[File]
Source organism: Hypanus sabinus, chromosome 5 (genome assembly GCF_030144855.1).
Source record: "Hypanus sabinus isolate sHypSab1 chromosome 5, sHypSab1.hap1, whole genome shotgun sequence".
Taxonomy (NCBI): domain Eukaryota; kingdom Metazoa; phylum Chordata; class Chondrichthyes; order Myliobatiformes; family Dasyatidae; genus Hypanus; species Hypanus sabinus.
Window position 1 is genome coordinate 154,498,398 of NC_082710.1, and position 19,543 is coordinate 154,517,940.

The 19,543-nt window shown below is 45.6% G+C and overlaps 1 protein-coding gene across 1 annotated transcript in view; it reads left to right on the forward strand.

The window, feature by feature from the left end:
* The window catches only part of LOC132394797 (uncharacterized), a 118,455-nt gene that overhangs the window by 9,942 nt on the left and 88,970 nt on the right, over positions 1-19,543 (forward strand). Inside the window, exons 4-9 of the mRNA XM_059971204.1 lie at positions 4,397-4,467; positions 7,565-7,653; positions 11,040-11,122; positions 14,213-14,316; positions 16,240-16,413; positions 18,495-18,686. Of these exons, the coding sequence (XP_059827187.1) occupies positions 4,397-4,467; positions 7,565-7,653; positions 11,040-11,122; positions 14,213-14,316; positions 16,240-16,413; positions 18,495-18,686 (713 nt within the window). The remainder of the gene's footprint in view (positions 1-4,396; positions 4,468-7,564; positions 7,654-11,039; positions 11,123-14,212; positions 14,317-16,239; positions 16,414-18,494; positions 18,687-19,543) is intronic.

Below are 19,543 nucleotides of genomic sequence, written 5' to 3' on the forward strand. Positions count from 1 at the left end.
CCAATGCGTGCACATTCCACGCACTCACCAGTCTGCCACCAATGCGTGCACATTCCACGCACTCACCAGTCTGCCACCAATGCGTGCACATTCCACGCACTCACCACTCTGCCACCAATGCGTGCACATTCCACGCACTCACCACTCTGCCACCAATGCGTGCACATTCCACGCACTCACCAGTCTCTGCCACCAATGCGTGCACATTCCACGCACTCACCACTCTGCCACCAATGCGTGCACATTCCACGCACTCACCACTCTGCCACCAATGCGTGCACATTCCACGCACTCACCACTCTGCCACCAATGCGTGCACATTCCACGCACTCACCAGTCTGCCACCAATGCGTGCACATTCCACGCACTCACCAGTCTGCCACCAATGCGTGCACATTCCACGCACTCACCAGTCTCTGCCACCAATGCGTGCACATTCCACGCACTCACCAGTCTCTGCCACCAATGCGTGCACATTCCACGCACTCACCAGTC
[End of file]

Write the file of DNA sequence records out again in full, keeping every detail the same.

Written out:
Source organism: Hypanus sabinus, chromosome 5 (genome assembly GCF_030144855.1).
Source record: "Hypanus sabinus isolate sHypSab1 chromosome 5, sHypSab1.hap1, whole genome shotgun sequence".
Taxonomy (NCBI): domain Eukaryota; kingdom Metazoa; phylum Chordata; class Chondrichthyes; order Myliobatiformes; family Dasyatidae; genus Hypanus; species Hypanus sabinus.
Window position 1 is genome coordinate 154,498,398 of NC_082710.1, and position 19,543 is coordinate 154,517,940.

The 19,543-nt window shown below is 45.6% G+C and overlaps 1 protein-coding gene across 1 annotated transcript in view; it reads left to right on the forward strand.

The window, feature by feature from the left end:
* The window catches only part of LOC132394797 (uncharacterized), a 118,455-nt gene that overhangs the window by 9,942 nt on the left and 88,970 nt on the right, over positions 1-19,543 (forward strand). Inside the window, exons 4-9 of the mRNA XM_059971204.1 lie at positions 4,397-4,467; positions 7,565-7,653; positions 11,040-11,122; positions 14,213-14,316; positions 16,240-16,413; positions 18,495-18,686. Of these exons, the coding sequence (XP_059827187.1) occupies positions 4,397-4,467; positions 7,565-7,653; positions 11,040-11,122; positions 14,213-14,316; positions 16,240-16,413; positions 18,495-18,686 (713 nt within the window). The remainder of the gene's footprint in view (positions 1-4,396; positions 4,468-7,564; positions 7,654-11,039; positions 11,123-14,212; positions 14,317-16,239; positions 16,414-18,494; positions 18,687-19,543) is intronic.

Below are 19,543 nucleotides of genomic sequence, written 5' to 3' on the forward strand. Positions count from 1 at the left end.
CCAATGCGTGCACATTCCACGCACTCACCAGTCTGCCACCAATGCGTGCACATTCCACGCACTCACCAGTCTGCCACCAATGCGTGCACATTCCACGCACTCACCACTCTGCCACCAATGCGTGCACATTCCACGCACTCACCACTCTGCCACCAATGCGTGCACATTCCACGCACTCACCAGTCTCTGCCACCAATGCGTGCACATTCCACGCACTCACCACTCTGCCACCAATGCGTGCACATTCCACGCACTCACCACTCTGCCACCAATGCGTGCACATTCCACGCACTCACCACTCTGCCACCAATGCGTGCACATTCCACGCACTCACCAGTCTGCCACCAATGCGTGCACATTCCACGCACTCACCAGTCTGCCACCAATGCGTGCACATTCCACGCACTCACCAGTCTCTGCCACCAATGCGTGCACATTCCACGCACTCACCAGTCTCTGCCACCAATGCGTGCACATTCCACGCACTCACCAGTC